Elk at The Rim Golf Club

Although this Monster Elk pic was taken at the Fairmont Banff Springs,
we had to show just how big these guys can get!
I wanted to do a special post on our current status about Elk on our property because it has been an issue for some time. The three years that I have been on property I have not seen such a problem. We have been pretty successful in keeping the Elk off of the property. We have had problems with breaks in our perimeter fence that has allowed access to many herds of Elk. 

In the past it has been manageable to sustain a break have some Elk access the property for a few days. We would quickly fix the fence and bring the cowboys out to escort the guests off of the property. Little damage if any would happen. Only a few times over my tenure did we have such an issue.

The last few months have been quite interesting with the timing of breaks in the fence. It seemed as though everytime we would go to fix the fence the next few days we would sustain another break from a storm or one of the gates on the Northwest side of the property would get damage. For a while it was like a pattern we couldn't shake. We had a few instances where we would find Elk activity on the course, check the entire fence and make sure it was secure, bring out the cowboys who would be successful in leading the Elk off the property just to have another intrusion a few days later from a storm. It became very frustrating to feel as though you have solved the problem just to get knocked back down with more damage.

Recently we have been having quite a bit of trouble with our gates on the Northwest part of the property. One gate is located just North of the main entrance and the other gate is located off of the 260, West of our maintenance tunnel. We have had multiple breaks with what looked like Elk walking right through the gate, ripping boards off as they go.

Lane has been our local Elk expert. Over the years he has been able to track Elk and figure out which way they are traveling. He knows the common places Elk bed down and can help guide the cowboys to the location of the Elk. His experience at our property is invaluable and this is one of many ways his knowledge has helped us.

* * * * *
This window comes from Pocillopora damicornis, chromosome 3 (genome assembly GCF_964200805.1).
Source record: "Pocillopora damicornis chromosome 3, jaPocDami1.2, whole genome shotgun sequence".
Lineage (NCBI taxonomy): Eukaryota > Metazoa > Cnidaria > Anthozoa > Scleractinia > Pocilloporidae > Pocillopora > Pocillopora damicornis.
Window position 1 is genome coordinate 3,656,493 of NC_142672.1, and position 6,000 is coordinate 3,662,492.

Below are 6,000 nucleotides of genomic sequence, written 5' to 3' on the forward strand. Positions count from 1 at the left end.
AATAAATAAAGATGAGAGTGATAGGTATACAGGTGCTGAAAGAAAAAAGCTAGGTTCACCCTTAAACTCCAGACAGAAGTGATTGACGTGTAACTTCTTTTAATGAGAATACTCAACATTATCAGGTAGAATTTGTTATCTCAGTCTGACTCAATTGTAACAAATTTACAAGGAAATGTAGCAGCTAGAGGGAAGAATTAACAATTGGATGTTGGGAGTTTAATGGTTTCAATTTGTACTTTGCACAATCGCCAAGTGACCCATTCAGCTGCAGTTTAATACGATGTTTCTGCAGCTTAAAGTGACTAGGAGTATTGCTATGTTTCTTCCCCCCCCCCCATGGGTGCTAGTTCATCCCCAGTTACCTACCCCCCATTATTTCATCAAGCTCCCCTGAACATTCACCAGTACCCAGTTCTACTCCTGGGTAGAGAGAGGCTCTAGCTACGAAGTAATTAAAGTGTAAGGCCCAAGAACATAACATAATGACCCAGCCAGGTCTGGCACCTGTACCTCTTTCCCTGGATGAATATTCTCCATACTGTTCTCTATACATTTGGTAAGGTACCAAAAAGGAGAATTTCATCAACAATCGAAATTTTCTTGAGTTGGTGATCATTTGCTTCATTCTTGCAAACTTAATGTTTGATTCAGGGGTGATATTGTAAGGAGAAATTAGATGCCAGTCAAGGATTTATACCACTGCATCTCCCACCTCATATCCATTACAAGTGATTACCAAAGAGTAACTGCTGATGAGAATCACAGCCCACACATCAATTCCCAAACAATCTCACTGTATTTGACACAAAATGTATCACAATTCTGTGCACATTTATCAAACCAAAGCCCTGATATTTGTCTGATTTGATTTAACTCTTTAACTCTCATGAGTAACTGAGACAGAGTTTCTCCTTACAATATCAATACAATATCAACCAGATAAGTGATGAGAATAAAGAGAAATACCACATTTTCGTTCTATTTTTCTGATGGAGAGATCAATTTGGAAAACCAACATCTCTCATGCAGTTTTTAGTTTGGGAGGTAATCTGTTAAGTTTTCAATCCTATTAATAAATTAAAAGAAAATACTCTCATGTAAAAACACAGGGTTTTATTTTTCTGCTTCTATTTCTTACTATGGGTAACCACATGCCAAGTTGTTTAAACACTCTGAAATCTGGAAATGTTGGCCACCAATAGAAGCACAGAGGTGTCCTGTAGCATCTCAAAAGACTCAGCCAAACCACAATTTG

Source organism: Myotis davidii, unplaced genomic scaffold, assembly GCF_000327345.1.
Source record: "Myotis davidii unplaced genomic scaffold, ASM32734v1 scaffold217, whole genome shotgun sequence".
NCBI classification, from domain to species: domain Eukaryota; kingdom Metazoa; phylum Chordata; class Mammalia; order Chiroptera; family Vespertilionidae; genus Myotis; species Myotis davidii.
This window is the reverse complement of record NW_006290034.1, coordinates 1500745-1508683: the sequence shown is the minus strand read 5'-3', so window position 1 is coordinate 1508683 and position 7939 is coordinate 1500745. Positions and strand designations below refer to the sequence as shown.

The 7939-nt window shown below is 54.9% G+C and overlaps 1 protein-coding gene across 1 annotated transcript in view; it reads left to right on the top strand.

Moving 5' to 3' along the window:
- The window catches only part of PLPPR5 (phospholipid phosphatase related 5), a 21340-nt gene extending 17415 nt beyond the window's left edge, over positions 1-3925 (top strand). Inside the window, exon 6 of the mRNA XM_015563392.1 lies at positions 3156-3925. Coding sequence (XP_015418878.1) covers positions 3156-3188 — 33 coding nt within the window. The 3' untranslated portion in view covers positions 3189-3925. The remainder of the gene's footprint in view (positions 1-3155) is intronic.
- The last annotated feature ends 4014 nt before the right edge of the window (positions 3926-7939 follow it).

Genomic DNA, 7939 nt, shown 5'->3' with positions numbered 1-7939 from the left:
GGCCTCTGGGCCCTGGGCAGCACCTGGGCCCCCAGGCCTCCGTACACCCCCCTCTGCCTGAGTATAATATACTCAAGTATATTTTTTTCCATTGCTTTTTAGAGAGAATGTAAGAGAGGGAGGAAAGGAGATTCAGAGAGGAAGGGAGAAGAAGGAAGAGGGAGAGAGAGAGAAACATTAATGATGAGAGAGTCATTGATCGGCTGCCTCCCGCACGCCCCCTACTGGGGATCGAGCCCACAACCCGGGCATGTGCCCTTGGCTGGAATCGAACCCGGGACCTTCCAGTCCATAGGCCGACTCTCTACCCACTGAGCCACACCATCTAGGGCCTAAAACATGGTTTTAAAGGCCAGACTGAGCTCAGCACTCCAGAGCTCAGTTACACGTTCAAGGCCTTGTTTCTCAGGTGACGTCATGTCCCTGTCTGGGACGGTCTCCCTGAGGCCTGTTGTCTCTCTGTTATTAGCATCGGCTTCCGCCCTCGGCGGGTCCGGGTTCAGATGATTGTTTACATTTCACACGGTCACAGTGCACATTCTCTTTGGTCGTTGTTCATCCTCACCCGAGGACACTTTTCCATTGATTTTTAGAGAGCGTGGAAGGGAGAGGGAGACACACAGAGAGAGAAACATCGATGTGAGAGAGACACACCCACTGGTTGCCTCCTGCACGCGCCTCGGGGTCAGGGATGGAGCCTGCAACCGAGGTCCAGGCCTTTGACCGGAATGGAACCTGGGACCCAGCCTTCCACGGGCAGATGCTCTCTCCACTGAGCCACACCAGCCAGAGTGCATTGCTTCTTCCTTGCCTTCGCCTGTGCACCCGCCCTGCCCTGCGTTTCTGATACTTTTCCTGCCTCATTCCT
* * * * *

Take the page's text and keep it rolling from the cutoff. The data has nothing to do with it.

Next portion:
With the many problems we have been having with the gates, Lane went to the drawing board trying to figure out how we can keep the Elk off of the property. He came up with a genius idea to make a removeable gate that mimics a section of the fence. His conception was to make the boards easily removable by sliding them through metal holders at each end like an old barn door lock would. The finished product looks exactly like the fence and cannot be noticed unless you are right next to it.

Why does this work you ask? The gates stand out from a regular section of fence because of their up right posture. The regular fence is angled to make an optical illusion for Elk making them think they cannot clear the fence because it looks as though it is such a long jump. In reality they can jump the fence, which they have proved from the inside to the outside, since the optical illusion is not acheived from the inside. The Elk started to figure out that the gates were the weak part in our four mile fence. The way it looked is that the Elk were wallking up to the gates and nudging it enough to push boards off of the support poles. Boards screwed in with 4" screws were easily pushed aside by the Elk. The gates were no match for the 600 to 800 lb. Elk.

The modifications have been done to the to Northwestern gates and we have had great success. Elk have wallked up to it from both sides and it looks as though they have nudged it from the reminants of Elk hair stuck to the boards and on the ground next to the fence. The strength of these new gate sections are matched to any other section of the fence and also regain the optical illusion that has made the fence so successful. Now that the fence is secure, we are ready to invite the cowboys out for another tour of the course to lead the remaining Elk off the property. We have sustained damage on the course from the repetitive breaks and the interesting gate challenges. We are confident that this new design that Lane has realized will keep the perimeter secure well into the future.

If you have any questions or comments please feel free to contact me. Justin C. Ruiz, CGCS justinr@therimgolfclub.org